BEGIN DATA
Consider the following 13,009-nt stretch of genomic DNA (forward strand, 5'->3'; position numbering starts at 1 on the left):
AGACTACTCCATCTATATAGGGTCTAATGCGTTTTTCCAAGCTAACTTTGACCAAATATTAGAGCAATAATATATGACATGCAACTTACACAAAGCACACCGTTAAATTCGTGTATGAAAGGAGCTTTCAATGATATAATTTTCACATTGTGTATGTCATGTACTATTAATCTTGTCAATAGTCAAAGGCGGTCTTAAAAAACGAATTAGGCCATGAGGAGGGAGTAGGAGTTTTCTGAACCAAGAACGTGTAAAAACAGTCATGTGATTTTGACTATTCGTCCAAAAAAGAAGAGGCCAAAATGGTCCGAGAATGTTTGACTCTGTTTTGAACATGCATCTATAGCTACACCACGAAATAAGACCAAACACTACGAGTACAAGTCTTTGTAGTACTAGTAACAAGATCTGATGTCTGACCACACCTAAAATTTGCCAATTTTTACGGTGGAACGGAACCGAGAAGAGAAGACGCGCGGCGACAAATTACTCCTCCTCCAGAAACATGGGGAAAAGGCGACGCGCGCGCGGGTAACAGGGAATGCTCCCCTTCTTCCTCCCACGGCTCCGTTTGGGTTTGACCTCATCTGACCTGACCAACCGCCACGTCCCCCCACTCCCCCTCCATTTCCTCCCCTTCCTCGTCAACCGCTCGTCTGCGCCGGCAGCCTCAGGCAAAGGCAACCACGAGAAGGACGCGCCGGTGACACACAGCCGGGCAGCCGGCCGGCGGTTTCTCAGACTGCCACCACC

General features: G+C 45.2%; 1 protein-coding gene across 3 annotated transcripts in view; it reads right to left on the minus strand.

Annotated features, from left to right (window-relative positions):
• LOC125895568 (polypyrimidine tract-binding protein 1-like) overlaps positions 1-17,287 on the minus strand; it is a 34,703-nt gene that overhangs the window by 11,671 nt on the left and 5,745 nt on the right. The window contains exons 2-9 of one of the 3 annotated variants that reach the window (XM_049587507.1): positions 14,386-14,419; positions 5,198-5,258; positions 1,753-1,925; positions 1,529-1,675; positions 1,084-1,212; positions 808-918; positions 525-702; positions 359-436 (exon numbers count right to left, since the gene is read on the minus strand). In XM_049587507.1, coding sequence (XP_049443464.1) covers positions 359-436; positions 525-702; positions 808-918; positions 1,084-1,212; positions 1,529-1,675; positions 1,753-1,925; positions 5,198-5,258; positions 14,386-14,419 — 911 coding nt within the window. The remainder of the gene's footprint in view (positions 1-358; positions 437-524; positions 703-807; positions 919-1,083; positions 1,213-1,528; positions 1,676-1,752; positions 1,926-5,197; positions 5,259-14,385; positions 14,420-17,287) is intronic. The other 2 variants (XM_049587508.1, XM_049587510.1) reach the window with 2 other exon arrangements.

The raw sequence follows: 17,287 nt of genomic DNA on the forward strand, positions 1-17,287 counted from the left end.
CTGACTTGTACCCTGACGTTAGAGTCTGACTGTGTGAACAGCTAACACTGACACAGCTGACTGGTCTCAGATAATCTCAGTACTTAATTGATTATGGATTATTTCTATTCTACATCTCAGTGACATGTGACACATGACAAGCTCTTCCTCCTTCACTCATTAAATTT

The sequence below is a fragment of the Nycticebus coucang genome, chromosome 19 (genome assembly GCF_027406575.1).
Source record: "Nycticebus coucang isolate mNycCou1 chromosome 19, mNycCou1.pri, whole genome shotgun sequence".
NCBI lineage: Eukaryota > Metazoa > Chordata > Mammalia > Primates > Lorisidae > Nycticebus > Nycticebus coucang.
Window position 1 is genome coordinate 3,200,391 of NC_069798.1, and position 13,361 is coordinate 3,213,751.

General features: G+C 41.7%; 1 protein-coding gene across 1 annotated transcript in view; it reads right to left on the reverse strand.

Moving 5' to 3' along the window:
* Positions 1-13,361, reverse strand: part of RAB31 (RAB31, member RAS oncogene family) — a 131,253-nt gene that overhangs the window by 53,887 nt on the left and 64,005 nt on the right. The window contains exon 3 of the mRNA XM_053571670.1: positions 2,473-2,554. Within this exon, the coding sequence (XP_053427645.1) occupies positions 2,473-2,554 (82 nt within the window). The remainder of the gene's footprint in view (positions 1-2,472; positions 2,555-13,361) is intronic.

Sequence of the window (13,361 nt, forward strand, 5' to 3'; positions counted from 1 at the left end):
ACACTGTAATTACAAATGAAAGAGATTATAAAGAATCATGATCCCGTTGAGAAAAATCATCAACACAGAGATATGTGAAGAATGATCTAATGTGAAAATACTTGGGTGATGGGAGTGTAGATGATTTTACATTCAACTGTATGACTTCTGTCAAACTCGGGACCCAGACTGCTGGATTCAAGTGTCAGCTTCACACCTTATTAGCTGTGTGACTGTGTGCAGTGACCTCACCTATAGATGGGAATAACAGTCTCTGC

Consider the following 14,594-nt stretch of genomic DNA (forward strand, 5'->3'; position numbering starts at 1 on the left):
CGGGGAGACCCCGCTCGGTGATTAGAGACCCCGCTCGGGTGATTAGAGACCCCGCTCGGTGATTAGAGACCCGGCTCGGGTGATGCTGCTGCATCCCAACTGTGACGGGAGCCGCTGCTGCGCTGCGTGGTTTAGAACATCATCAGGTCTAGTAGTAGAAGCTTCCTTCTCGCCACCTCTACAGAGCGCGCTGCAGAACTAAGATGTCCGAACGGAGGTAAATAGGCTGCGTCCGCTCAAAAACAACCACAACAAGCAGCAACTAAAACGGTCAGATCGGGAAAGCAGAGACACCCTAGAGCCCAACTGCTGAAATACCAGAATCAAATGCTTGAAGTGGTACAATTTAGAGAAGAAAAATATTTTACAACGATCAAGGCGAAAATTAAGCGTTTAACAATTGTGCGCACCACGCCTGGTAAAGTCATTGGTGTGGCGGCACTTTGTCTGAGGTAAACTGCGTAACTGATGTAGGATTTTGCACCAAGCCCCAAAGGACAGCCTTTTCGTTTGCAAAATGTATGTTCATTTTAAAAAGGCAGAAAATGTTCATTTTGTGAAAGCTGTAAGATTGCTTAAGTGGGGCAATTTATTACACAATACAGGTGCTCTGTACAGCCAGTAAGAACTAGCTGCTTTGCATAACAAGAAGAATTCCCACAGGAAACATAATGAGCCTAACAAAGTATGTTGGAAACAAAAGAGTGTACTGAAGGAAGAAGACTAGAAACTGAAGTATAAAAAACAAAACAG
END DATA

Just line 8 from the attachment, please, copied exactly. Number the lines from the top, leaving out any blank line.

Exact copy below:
The sequence below is a fragment of the Nycticebus coucang genome, chromosome 19 (genome assembly GCF_027406575.1).